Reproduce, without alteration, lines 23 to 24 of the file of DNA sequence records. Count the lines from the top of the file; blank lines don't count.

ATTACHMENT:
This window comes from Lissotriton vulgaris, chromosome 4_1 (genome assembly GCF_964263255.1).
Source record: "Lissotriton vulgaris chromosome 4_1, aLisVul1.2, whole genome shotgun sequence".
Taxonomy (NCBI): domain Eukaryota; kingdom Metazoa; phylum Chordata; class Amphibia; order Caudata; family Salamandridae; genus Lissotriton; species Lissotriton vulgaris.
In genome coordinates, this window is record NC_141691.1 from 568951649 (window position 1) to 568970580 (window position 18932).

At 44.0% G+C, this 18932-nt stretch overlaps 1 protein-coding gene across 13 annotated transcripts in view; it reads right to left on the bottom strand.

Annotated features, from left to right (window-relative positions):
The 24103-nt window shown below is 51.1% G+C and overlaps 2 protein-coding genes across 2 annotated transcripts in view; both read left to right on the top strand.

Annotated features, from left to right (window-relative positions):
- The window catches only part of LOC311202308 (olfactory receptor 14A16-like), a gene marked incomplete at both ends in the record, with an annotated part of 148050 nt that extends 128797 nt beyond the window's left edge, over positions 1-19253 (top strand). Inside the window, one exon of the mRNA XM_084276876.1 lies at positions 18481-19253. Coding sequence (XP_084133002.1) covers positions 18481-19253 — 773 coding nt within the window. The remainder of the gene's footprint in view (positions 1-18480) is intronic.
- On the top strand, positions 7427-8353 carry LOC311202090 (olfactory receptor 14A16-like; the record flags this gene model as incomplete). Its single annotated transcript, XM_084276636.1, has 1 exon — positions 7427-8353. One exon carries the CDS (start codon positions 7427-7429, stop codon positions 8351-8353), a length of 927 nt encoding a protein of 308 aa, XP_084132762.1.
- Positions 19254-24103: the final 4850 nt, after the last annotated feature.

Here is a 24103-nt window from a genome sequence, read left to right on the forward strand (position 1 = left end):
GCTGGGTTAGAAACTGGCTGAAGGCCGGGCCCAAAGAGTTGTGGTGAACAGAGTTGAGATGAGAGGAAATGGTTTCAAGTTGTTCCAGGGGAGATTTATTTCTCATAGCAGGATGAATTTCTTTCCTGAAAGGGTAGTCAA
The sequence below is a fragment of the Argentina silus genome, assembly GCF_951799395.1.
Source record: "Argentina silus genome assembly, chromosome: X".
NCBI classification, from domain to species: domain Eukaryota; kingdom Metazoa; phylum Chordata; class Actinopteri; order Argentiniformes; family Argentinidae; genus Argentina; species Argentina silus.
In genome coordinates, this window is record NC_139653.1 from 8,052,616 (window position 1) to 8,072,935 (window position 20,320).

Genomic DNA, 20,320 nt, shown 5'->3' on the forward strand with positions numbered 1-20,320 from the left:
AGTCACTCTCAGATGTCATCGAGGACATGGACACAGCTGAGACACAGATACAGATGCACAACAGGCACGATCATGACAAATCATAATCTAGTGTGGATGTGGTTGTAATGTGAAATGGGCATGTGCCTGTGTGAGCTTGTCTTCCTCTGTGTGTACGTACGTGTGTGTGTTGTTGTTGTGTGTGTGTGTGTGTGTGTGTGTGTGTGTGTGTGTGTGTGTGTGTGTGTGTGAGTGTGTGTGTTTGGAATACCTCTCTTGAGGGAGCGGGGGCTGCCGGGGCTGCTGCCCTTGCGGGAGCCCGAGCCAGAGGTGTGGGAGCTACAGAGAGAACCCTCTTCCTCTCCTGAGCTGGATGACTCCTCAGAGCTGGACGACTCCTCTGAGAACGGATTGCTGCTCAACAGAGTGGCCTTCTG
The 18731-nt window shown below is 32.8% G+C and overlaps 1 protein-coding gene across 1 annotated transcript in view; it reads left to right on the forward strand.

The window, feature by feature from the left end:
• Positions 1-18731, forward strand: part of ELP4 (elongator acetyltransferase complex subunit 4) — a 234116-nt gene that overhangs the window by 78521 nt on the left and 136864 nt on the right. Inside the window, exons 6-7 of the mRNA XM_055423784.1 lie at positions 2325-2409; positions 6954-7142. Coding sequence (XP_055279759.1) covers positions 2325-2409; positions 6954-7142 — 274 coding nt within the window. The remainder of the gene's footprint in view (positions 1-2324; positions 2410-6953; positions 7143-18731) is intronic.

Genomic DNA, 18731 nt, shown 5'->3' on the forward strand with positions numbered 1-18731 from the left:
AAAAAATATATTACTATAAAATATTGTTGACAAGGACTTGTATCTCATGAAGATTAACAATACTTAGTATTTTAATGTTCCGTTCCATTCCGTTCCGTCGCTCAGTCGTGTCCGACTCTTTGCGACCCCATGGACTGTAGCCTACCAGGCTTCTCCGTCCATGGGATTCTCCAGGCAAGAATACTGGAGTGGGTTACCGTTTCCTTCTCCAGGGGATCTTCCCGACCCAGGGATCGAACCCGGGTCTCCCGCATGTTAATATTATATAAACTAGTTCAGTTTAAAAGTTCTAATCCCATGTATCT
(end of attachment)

Genomic DNA, 18731 nt, shown 5'->3' on the forward strand with positions numbered 1-18731 from the left:
AAAAAATATATTACTATAAAATATTGTTGACAAGGACTTGTATCTCATGAAGATTAACAATACTTAGTATTTTAATGTTCCGTTCCATTCCGTTCCGTCGCTCAGTCGTGTCCGACTCTTTGCGACCCCATGGACTGTAGCCTACCAGGCTTCTCCGTCCATGGGATTCTCCAGGCAAGAATACTGGAGTGGGTTACCGTTTCCTTCTCCAGGGGATCTTCCCGACCCAGGGATCGAACCCGGGTCTCCCGCATGTTAATATTATATAAACTAGTTCAGTTTAAAAGTTCTAATCCCATGTATCT